When sorry seems to be hardest word

by | Sep 28, 2014 | Comment, Detroit Free Press | 0 comments

Don’t be surprised if a Jewish friend or acquaintance comes up to you this week and, out of the blue, asks for forgiveness.

It is a lesser-known but integral part of the Jewish high holidays, going on right now, in which people atone for their sins not only with God, but with one another. They must show remorse to everyone in their circle. Not just the people they know they wronged. Everyone.

“Will you forgive me if I’ve done or said anything this year that has hurt you?” That’s how it’s supposed to go. Every friend. Every neighbor. Every colleague.

Can you imagine saying “I’m sorry” to everyone you encountered this past year? Even if you’re not sure you did anything? Your boss? Your insurance agent? Your mailman? It’s a heavy task. But it got me thinking about apologies in America, particularly since there have been so many of them lately.

In sports alone, in the last few weeks, Ray Rice apologized, his bosses apologized and the NFL commissioner apologized. Then Adrian Peterson apologized, his bosses apologized and the NFL commissioner apologized again.

Meanwhile, the police chief in Ferguson, Mo., apologized to the family of Michael Brown. Vice President Joe Biden apologized for saying “Shylocks.” A Fox News host apologized for labeling a female fighter pilot as “boobs on the ground.”

Even Apple said sorry – for a software glitch.

“We apologize for the great inconvenience experienced by users,” a spokesperson said.

The main types of apologies

These, of course, were all public apologies. But then, so much of life is lived in the public these days. And in this public arena, Americans not only expect apologies, we evaluate them for sincerity. People were OK with Jonah Hill apologizing for a homophobic slur or Reese Witherspoon apologizing for mouthing off to the police, because, to us, they looked and sounded sincere.

We were less accepting of apologies from Rice, or Roger Goodell, or the Ferguson mayor or Lance Armstrong or Tiger Woods. It seems that public apologies fall into one of several predictable models:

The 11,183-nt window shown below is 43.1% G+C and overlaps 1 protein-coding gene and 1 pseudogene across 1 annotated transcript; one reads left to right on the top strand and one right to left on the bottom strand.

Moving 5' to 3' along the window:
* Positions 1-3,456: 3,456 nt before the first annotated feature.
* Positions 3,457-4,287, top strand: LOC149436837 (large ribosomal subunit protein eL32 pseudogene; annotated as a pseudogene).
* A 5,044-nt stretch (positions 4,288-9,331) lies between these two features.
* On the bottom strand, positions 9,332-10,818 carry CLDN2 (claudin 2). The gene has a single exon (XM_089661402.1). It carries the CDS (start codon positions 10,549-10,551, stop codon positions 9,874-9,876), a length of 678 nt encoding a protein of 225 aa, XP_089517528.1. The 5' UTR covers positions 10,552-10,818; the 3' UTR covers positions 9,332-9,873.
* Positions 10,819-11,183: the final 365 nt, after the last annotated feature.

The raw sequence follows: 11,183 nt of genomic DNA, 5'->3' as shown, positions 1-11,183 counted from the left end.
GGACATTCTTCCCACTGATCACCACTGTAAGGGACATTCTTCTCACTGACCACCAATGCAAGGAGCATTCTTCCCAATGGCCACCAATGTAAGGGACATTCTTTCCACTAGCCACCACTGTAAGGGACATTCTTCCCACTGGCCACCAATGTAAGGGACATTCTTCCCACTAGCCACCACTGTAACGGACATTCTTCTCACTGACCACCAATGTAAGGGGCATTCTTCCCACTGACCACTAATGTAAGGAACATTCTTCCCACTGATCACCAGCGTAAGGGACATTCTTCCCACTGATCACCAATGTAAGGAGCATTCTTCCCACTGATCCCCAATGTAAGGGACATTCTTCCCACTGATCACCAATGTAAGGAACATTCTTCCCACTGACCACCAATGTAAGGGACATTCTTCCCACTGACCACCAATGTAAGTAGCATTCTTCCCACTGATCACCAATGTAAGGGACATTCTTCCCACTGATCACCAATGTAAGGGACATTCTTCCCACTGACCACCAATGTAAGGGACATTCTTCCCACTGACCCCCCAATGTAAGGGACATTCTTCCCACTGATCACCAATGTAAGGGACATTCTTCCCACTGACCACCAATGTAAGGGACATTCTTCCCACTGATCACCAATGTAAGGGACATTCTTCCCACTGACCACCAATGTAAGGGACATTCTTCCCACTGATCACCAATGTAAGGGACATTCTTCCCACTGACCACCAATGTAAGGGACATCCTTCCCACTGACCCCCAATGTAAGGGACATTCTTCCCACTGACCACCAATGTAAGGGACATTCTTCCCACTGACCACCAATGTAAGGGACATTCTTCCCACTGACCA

1) “If I offended anyone, I’m sorry you were offended.” (Never good. It’s like saying “I feel bad that you are such an overly sensitive idiot.”)

2) “I take full responsibilities for my actions.” (This is kind of stating the obvious, since everyone is responsible for their actions, but few ever say it until they’re caught.)

3) “I apologize for letting down my teammates, my fans and, mostly, my family.” (Meaning you apologize to all the people you know are going to forgive you.)

I think this Jewish tradition offers a better approach. A person must ask another person for forgiveness in front of him or her (not over Twitter). And the request has to be for anything you know you did, and anything you did not. This covers a great deal of ground. It also gives the offended party a chance to say, “Well, now that you mention it, your comment at last year’s company picnic really bothered me…”

It brings issues into the air and, in a one-to-one setting, forces them to be settled with a sincere “I’m sorry” and a sincere “I forgive you.” No purer salve exists for our mistakes.

The secret for better living

But what if the person doesn’t want to forgive you? Then you are supposed to ask again in front of three friends. If the person still refuses, three more friends. If the person still refuses, three more. If that doesn’t do it, then you stop. And the onus for atonement is now on the hard-hearted person who refuses to forgive, which can be an offense in itself.

I know there are some hurts that people cannot let go. And we can debate the sincerity of the apologizer forever.

But forget the tangential issues and think about the basic structure of this repentance model: Once a year, address all the folks you know, and say, “If I’ve done anything to hurt you, please forgive me.” Do you realize how far that might go to calming down our hair-trigger society? How preemptive it might be to our quickly bruised egos?

I like the idea. I think the more you do it, the easier saying you’re sorry becomes. So for those of you who read this column regularly – or those just dropping by – let me say, if anything I’ve written in the last 12 months has hurt or offended you, please forgive me. I’ll endeavor to be more sensitive.

There. That wasn’t so hard. Perhaps if more of us tried it, we wouldn’t be so angry all the time.


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Mitch Albom writes about running an orphanage in impoverished Port-au-Prince, Haiti, his kids, their hardships, laughs and challenges, and the life lessons he’s learned there every day.

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